That’s because even though the Food and Drug Administration designated these food additives to be safe decades ago1, the agency continues to receive reports of adverse effects.
So, detractors still object to the use of yeast extract and other glutamic acid derivatives and blame them for everything from Alzheimer’s (in humans) to obesity.
In any case, since the label reveals little about the actual type of yeast extract included in any recipe, it’s impossible for us to judge the quality of this ingredient.
Next, we note the use of coconut. Depending upon the quality of the raw material, coconut is rich in medium chain fatty acids.
Medium-chain triglycerides have been shown to improve cognitive function in older dogs.2
Because of its proven safety3 as well as its potential to help in the treatment of canine cognitive dysfunction syndrome (CDS) and chronic skin disorders, MCT can be considered a positive addition to this recipe.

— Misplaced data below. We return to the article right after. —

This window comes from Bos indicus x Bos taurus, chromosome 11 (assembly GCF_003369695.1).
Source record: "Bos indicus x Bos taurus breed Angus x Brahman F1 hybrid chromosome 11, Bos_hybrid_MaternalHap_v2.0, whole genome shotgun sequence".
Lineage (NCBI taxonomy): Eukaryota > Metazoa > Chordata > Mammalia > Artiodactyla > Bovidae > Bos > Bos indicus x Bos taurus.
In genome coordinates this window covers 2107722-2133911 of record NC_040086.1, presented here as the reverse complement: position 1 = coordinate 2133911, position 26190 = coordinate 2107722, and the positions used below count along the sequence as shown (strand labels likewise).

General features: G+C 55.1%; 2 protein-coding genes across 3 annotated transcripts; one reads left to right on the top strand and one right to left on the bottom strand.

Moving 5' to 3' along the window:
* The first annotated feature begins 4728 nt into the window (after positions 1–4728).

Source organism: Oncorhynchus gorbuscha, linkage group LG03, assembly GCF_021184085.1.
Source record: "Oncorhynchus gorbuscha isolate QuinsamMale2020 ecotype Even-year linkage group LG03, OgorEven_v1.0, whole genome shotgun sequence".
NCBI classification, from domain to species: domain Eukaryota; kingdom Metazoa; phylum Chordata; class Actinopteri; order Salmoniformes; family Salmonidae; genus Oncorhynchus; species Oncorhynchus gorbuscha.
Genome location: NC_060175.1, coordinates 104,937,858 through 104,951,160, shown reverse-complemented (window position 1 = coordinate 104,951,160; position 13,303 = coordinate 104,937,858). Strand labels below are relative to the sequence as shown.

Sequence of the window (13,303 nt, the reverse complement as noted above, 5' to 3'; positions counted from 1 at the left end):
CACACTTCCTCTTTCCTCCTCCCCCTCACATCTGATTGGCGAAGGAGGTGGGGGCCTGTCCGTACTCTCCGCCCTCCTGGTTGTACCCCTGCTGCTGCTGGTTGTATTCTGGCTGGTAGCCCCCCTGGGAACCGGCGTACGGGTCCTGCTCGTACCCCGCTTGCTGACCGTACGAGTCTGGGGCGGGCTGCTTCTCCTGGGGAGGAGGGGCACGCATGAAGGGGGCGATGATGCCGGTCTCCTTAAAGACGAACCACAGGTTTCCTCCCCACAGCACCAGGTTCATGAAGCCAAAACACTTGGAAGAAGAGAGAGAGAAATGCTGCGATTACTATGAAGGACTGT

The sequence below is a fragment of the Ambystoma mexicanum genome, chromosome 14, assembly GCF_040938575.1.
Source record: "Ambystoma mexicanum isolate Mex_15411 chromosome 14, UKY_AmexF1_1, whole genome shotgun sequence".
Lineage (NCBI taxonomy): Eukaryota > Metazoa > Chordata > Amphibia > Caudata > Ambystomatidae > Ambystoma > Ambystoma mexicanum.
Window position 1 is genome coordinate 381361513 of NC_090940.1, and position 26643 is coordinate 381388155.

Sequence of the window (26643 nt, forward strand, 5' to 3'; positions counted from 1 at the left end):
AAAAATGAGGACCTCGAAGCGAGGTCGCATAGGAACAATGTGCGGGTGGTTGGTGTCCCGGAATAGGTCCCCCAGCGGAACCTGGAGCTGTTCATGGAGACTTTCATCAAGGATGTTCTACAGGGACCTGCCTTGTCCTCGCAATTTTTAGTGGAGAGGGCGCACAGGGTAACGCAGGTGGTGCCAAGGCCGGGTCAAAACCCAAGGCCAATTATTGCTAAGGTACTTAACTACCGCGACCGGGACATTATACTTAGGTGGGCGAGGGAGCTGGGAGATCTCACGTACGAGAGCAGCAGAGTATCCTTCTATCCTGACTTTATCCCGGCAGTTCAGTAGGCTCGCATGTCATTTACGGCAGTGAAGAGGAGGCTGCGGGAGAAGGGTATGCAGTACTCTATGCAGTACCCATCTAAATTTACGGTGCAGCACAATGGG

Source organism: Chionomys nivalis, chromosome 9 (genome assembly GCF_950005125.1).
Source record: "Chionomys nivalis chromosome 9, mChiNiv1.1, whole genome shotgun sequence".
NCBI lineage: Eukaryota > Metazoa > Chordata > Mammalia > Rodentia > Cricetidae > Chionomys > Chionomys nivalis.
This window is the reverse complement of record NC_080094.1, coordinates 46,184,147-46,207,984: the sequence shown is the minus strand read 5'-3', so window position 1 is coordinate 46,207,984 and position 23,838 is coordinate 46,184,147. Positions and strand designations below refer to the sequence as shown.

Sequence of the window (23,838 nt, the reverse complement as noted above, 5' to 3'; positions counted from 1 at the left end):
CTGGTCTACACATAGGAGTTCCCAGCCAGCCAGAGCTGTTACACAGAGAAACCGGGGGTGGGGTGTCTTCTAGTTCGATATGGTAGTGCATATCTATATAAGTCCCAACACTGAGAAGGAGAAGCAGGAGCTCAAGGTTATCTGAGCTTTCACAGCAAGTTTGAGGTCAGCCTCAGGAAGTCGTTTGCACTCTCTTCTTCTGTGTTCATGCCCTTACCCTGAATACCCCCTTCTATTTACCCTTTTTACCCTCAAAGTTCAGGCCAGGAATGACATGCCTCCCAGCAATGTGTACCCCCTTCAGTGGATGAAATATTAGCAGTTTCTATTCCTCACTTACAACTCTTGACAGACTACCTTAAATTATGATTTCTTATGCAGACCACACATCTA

In addition, this food contains chelated minerals, minerals that have been chemically attached to protein. This makes them easier to absorb. Chelated minerals are usually found in better dog foods.
Next, we note the use of taurine, an important amino acid associated with the healthy function of heart muscle. Although taurine is not typically considered essential in canines, some dogs have been shown to be deficient in this critical nutrient.
Since taurine deficiency appears to be more common in pets consuming grain-free diets, we view its presence in this recipe as a positive addition.
And lastly, this recipe includes selenium yeast. Unlike the more common inorganic form of selenium (sodium selenite), this natural yeast supplement is considered a safer anti-cancer alternative.
Based on its ingredients alone, Kasiks Dog Food looks like an above-average dry product.
As a group, the brand features an average protein content of 28% and a mean fat level of 13%. Together, these figures suggest a carbohydrate content of 51% for the overall product line.
And a fat-to-protein ratio of about 48%.
Which means this Kasiks product line contains…